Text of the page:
A poet in search of reality finds a world of hookers, street preachers, blue-collar workers, and small time hoods that changes him and his outlook
Philadelphia's South Street is a world of contradiction. The hardscrabble neighborhood is filled with prostitutes and gangsters; Working stiffs mingle with winos at Lightnin' Ed's bar. But the streetwalkers are nearing retirement, the gangsters are unemployed, and a community is thriving in and around a place written off by officials and politicians as blighted.
Black poet Adlai Stevenson Brown makes his way to South Street in search of authenticity in the form of a neighborhood to save. But the world of South Street - beyond its grit and danger - is more than the cultured young fish out of water ever expected... and a lot more than he can handle.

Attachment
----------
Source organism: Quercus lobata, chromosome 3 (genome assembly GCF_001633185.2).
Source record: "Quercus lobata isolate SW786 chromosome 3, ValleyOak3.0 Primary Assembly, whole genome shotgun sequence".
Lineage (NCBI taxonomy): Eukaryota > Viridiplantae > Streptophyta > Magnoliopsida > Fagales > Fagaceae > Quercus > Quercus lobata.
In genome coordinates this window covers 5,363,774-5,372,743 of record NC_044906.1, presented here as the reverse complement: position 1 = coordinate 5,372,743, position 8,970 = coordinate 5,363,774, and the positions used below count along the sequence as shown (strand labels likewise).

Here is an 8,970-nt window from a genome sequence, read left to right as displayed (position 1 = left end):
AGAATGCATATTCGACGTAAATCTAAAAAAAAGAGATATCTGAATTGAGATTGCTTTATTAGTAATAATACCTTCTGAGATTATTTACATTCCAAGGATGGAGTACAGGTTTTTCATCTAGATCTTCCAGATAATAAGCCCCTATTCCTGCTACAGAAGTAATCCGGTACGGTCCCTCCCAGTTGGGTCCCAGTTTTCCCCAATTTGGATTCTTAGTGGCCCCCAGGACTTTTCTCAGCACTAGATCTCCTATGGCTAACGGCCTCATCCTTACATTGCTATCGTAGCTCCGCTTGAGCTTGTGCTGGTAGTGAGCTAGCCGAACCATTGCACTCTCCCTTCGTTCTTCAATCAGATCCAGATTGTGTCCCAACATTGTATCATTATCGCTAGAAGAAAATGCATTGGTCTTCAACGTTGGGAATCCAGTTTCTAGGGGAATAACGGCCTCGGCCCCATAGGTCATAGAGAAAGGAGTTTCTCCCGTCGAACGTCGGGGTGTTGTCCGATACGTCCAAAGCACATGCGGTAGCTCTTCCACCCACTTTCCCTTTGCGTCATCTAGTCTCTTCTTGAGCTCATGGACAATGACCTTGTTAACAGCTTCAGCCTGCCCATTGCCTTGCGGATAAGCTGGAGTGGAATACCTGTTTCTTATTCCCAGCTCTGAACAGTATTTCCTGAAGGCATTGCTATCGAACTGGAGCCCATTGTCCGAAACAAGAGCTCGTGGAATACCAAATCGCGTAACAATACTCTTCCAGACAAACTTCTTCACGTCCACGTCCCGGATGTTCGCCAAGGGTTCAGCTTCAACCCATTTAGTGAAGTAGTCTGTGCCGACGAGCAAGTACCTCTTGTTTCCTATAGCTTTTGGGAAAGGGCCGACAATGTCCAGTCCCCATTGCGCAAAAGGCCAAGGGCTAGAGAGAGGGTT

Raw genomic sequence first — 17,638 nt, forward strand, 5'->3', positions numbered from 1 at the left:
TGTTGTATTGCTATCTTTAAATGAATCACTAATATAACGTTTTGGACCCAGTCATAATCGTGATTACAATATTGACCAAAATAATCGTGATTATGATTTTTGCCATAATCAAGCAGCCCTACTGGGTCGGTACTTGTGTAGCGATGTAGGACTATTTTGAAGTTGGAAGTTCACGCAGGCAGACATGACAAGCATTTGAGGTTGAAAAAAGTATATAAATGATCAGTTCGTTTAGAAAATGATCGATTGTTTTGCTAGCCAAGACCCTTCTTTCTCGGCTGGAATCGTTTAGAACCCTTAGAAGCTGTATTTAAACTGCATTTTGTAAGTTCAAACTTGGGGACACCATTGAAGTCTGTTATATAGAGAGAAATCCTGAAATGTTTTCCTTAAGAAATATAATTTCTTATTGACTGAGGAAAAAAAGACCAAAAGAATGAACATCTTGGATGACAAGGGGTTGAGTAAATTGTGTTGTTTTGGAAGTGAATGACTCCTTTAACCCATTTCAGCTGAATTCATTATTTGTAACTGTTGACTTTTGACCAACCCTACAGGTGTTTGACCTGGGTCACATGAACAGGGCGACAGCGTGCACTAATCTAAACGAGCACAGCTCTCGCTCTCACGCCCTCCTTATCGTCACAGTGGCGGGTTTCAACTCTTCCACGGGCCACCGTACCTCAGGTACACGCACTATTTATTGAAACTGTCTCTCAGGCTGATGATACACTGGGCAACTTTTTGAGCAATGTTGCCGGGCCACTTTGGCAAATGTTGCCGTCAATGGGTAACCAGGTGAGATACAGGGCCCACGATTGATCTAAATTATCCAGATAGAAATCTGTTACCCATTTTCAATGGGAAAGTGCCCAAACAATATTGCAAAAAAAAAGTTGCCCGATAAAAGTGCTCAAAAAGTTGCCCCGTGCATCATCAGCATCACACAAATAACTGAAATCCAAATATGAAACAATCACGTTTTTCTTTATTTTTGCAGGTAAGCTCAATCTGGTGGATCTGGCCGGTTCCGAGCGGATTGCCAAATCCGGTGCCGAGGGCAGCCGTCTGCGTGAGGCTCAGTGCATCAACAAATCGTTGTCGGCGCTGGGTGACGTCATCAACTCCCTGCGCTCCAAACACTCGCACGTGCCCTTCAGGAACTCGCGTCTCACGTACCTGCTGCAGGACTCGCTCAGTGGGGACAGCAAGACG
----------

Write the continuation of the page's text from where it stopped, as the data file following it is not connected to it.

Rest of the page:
PEN/Faulkner Award–winner David Bradley's marvelous debut novel is riotously funny and keenly insightful in equal measure. South Street is a magnificent evocation not only of a vanished time, but of an American archetype in Adlai - a man in search of someone to save, unaware that he himself may need saving.